If you haven’t worked or have worked fewer than ten years, you may qualify for premium-free Part A when your spouse turns 62, provided they have worked at least ten years while paying Medicare taxes.
For Medicare eligibility, though, you need to be 65 years old. You also need to be an American citizen or have been a legal permanent resident for a minimum of five continuous years.
At what age does Medicare start? Always 65, unless you have an authorized disability or health condition.
The Medicare Initial Enrollment Period (IEP)
If your circumstances are such that you are not enrolled automatically at age 65, you need to enroll manually during the initial enrollment period (IEP). The IEP starts three months before your 65th birthday includes the month you turn 65, and ends three months after that.
You should enroll for Medicare coverage during the three months before you turn 65. If you wait until the three months following your birthday, you can expect coverage delays.
It’s wise to enroll for Medicare Parts A and B (if you intend to use both) during the IEP. Otherwise, you will need to wait for the open-enrollment period in the fall, and doing so will cause a late penalty for Part B to kick in, and that penalty increases the longer you delay enrollment.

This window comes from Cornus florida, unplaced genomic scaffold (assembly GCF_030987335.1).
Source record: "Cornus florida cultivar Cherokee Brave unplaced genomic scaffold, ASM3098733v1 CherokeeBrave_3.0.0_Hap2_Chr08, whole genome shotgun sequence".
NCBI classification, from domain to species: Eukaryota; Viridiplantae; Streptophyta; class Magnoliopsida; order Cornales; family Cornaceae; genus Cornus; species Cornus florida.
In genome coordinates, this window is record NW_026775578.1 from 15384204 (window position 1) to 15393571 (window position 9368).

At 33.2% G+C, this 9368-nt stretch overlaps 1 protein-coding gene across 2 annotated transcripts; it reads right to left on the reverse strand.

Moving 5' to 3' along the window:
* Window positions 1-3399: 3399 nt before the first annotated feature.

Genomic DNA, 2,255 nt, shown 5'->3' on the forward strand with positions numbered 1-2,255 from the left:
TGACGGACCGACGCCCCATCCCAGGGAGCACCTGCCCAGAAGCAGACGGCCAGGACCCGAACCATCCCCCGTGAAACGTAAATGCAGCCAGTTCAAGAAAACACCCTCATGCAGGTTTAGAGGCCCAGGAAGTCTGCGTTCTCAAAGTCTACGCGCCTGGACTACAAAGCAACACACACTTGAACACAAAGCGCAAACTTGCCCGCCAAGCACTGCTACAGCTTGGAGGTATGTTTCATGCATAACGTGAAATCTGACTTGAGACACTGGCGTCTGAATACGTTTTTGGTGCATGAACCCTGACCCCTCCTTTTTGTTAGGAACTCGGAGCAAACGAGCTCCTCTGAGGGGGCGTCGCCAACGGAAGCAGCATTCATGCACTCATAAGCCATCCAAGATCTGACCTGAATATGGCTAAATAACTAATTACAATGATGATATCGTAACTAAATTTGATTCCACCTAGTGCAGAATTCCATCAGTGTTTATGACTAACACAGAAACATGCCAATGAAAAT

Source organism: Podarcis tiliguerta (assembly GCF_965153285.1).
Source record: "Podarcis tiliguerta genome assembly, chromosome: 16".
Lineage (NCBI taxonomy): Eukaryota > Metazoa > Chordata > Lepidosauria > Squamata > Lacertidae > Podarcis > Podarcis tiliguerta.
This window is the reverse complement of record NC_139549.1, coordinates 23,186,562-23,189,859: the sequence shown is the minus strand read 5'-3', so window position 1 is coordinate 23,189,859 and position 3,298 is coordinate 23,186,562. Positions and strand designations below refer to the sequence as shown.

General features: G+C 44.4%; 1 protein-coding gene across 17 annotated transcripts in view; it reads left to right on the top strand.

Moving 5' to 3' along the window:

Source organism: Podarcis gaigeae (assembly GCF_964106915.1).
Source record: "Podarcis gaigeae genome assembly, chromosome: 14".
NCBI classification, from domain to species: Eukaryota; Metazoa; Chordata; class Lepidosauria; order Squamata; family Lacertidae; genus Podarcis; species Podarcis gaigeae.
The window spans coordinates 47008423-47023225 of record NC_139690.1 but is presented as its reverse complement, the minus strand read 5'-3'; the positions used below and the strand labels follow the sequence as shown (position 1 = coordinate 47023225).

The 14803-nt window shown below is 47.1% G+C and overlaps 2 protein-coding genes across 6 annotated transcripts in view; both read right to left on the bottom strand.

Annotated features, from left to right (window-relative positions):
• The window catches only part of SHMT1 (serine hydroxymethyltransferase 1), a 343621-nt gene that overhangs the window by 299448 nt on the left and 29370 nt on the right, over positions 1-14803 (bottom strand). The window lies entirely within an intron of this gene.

Those who enroll in traditional Medicare would be well advised to sign up for Medigap, a supplement offered by private insurance companies to help cover deductibles, co-payments, and other coverage gaps.
Medicare itself has limits on what it will cover. It pays for a lot, but not all, of the cost for covered health care services and supplies. Eligibility for Medigap coverage requires concurrent enrollment in both Medicare Part A and Part B.
Medigap enrollment is a smart choice if you can afford it. How much does Medicare cost? a fair amount by itself, but the only parts covered (all or partially) are Parts A and B.
This is why so many people opt for Medicare Advantage (Part C), especially if they can find a private plan that provides Part D’s prescription coverage along with all the other coverage components.
Be sure to choose the Medicare plan or plans that are right for you. What you need to know about Medicare is not necessarily the same as what I need to know about Medicare. You’re better off consulting with a doctor or social services worker.
Sixty-Five Will Be Here Before You Know It
At this point, you might still be asking yourself, “What do I need to know about Medicare?” We would answer: there’s always more to learn about Medicare and its supplements (which continue into other letters of the alphabet from what we discussed here).
There are still many details about Medicare coverage that we weren’t able to cover in this brief article. But if you would like more information on this important topic, go to the Medicare.gov website for the most accurate and up-to-date information.
If you think reading this insurance-related article was a productive use of your time, come back to our site soon and learn more about this topic and others.